Review Summary: A very playful, upbeat, and carefree record with bountiful memorable hooks and melodies.
Formed in the mid '90s, Of Montreal is one of the best pop bands that I have heard of. When I refer to the term pop music I don't mean bands like Blink-182 or Good Charlotte. Of Montreal is completely different from those bands so in case you were wondering now you know. This band has never gotten the credit they deserved. It's not like they were being overshadowed by any other bands, Of Montreal just don't appeal to a lot of listeners. I'll just say this, if you enjoy pop music, than get this album now.
Wow, what an album. Catchy guitar hooks, piano chords, keyboard synths, brass instruments, and xylophones. This album is heaven for fans who like quirky, upbeat, joyful pop music. Of Montreal is a pop band, but they blend together other slight influences of psychadelica, rock, funk, and lo-fi. This music is extremely catchy, you will be singing these songs in your head for weeks, maybe even months. The melodies are simple yet sophisticated. There is always something new going on in these songs, none of them sound the same and they all stand out. The Gay Parade can go from a whimsical pop tune, to a more heavy guitar, rock influenced song, to a serious ballad, all the way over to a song dominated by brass instruments. The Gay Parade is just pure fun, and it is an interesting listen no matter how many times you listen to it.
The best part about this album is the instruments. Of Montreal uses a very wide variety, and sometimes the instruments can be so complex you don't know what there using. Guitars, keyboards, brass instruments, piano's, xylophones, harmonica's, and accordians all play a role on this album. The guitar plays the main role. The guitar can go from soft, gentle strums, over to catchy riffs. The keyboards also show up in just about every song creating a quirky sound that adds on sugary effects. The brass instruments appear frequently and they escpecially play a huge role in The March Of The Gay Parade and Fun Loving Nun. As for the other instruments they all show up occasionaly, but they are also recognized enough to be considered a slight factor in the album. The instruments are superb and Of Montreal mixes it up so much that no two songs sound the same.
Kevin Barnes' vocal delivery is excellent. It fits the album perfectly and it is a perfect blend with the poppy, upbeat nature of The Gay Parade. His voice is high-pitched, quirky, fun, joyful, and Barnes seems like he doesn't have a care in the world. His playful voice is very cheerful and happy, while this can annoy me at times it usually works perfectly with the albums upbeat nature. Kevin Barnes is an underated vocalist and songwriter. His vocals are superb here and although they can get tedious at times they work well with the musical style of The Gay Parade.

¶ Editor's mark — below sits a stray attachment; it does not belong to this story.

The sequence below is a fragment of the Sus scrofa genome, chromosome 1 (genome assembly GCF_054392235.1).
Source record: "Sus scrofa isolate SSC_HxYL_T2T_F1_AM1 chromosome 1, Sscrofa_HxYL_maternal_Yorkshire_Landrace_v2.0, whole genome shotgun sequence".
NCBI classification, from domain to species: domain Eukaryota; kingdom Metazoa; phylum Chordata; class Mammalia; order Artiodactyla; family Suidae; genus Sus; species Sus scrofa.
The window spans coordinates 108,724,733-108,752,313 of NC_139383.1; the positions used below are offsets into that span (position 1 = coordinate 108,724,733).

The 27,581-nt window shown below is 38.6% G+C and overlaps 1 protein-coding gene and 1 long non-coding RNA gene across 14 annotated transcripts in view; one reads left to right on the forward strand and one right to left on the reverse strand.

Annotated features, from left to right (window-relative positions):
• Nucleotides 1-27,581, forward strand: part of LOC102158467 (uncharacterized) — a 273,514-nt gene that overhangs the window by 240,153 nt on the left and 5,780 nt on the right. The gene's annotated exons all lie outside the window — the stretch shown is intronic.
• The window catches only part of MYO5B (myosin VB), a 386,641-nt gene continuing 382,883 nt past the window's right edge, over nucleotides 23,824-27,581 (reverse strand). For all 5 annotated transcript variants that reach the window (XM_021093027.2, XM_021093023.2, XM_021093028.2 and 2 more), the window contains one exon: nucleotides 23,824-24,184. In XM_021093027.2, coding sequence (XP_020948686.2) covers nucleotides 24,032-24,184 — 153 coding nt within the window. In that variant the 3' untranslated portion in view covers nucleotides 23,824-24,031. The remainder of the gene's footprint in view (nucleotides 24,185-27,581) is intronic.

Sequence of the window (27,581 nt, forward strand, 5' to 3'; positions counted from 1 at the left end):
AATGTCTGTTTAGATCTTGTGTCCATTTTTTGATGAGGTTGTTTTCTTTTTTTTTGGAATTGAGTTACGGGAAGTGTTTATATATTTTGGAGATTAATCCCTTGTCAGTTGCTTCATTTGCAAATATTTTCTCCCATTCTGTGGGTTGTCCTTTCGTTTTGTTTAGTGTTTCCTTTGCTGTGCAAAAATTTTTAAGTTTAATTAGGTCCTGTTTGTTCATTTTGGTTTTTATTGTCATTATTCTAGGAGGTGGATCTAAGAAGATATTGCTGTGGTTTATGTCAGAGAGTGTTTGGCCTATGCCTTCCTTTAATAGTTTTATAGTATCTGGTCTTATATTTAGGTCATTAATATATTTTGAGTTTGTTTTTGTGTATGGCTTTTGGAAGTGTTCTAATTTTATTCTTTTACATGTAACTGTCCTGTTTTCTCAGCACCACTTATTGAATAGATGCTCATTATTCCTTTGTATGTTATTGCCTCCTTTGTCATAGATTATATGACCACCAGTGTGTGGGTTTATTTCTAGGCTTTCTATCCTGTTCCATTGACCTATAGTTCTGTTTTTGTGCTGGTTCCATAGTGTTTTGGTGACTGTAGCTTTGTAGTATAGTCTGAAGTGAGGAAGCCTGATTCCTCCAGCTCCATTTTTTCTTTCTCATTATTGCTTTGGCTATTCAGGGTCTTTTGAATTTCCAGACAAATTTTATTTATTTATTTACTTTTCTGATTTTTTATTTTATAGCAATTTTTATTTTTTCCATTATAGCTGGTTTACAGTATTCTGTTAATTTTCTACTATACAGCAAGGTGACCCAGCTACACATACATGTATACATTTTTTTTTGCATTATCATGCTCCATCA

These songs are all extremely catchy and very well done. It is amazing that I can listen to this one night, wake up the next morning and still have the same song stuck in my head. Songs like Fun Loving Nun and Tulip Baroo just never get old, they have the same feeling no matter how many times you listen to them. Most of these tracks range from two to three and a half minutes long. This is a good thing because while some of these songs can be short and sweet the longer tracks are usually more downbeat and mellow. The Gay Parade is upbeat and poppy for the most part, but there are a few exceptions. Nickee Coco And The Invisible Tree, and Jacques Lamure is a perfect example, they are both filled with different sounds and instruments but they are still mellow and more dreary. While most of these songs are filled with quirky, playful melodies there are a few softer tracks.
Overall this is one of my favorite pop albums I have ever owned. This is pure excellence from beginning to end. Catchy guitar hooks, keyboard synths and a load of other various instruments are used to create memorable hooks and melodies. This album is very playful, upbeat, and care-free so I will warn you that this album can get annoying if you don't know what you're getting into. Aside from that I can't see what else is wrong with this album. No two songs sound the same, Of Montreal is constantly mixing things up to keep things interesting. I would say that if you're a fan of sugary pop music than there is no better album. If you're new to pop music than you have nothing to lose. Although The Gay Parade is hard to listen to at times it is definately worth it. Please do yourself a favor and give a few tracks a listen; after all, they will be stuck in your head for the rest of the day, or maybe even a week.
Overall Rating : 4.5/5
Pros: Catchy Songs // Wide Variety Of Instruments // Variety // No Bad Tracks
Cons: Hard to listen to at times // Can be annoying depending on what mood I'm in
Recommended Tracks: Fun Loving Nun // Neat Little Domestic Life // The Miniture Philosopher // My Favorite Boxer